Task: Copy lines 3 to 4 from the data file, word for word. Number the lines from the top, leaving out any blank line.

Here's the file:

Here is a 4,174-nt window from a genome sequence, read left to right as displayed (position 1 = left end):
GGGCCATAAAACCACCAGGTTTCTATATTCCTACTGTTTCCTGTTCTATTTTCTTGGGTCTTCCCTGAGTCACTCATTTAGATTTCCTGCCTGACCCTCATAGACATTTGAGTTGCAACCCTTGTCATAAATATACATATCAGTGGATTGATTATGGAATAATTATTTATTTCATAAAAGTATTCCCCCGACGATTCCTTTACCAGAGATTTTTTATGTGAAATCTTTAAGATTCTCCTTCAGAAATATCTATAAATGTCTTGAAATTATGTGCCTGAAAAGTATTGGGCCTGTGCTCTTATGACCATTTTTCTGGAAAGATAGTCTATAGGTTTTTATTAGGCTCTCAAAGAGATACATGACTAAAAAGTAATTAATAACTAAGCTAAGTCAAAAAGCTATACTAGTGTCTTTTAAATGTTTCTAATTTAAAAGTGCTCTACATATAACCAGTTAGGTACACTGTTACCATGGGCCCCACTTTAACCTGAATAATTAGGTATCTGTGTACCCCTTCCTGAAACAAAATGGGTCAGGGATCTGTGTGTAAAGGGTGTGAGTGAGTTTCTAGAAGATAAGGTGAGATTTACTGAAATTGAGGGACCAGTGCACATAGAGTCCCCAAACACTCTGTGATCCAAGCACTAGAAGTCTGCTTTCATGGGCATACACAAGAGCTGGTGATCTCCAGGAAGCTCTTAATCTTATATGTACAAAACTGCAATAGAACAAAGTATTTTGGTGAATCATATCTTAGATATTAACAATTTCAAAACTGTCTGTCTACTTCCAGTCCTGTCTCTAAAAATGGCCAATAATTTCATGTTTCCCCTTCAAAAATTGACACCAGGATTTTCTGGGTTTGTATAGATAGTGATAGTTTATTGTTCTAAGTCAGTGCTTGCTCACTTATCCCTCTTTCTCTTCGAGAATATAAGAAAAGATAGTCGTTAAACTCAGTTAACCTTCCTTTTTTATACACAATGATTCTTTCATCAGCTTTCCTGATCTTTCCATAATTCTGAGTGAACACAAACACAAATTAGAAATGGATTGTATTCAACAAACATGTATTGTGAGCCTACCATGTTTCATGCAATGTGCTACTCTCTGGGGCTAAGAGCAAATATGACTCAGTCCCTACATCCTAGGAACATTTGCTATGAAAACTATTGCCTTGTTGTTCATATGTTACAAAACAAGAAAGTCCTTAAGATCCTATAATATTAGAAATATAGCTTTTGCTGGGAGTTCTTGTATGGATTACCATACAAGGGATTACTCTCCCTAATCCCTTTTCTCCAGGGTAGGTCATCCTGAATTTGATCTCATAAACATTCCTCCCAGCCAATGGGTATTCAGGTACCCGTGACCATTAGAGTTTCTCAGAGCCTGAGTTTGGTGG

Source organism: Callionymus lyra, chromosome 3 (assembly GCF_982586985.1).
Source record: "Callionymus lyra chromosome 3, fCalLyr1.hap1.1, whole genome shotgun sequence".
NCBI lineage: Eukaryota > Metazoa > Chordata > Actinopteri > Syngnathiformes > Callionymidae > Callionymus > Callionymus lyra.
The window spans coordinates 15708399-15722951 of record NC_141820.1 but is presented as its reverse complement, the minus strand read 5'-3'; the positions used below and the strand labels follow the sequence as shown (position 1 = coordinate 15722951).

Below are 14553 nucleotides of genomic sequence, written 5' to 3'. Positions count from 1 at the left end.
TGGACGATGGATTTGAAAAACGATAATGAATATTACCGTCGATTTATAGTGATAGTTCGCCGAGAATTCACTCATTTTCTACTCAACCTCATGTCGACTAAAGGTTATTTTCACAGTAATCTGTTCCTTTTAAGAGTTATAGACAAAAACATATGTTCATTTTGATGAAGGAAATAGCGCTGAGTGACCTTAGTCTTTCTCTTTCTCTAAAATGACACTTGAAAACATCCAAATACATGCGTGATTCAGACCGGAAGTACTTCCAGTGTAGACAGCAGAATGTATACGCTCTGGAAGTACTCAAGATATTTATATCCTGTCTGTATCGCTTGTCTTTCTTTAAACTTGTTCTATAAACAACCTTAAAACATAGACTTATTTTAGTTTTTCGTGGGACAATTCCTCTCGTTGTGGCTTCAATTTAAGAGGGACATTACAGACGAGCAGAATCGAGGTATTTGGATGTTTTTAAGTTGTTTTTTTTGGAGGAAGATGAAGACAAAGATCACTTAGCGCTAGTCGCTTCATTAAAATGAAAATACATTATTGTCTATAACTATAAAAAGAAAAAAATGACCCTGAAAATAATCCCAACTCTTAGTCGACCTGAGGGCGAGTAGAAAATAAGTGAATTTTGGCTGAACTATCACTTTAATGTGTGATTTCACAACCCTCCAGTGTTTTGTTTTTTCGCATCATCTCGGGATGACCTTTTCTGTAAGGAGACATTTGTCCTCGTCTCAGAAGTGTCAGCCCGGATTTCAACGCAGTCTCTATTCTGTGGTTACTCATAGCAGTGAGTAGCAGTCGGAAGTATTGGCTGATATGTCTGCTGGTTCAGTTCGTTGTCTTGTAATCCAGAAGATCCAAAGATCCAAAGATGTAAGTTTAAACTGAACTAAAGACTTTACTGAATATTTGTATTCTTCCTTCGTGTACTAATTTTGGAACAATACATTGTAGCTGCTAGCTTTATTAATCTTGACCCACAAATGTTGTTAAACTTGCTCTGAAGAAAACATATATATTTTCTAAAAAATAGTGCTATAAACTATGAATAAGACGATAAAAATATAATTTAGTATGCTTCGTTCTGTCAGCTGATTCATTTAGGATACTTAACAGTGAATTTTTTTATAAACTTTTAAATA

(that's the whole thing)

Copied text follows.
Source organism: Callionymus lyra, chromosome 3 (assembly GCF_982586985.1).
Source record: "Callionymus lyra chromosome 3, fCalLyr1.hap1.1, whole genome shotgun sequence".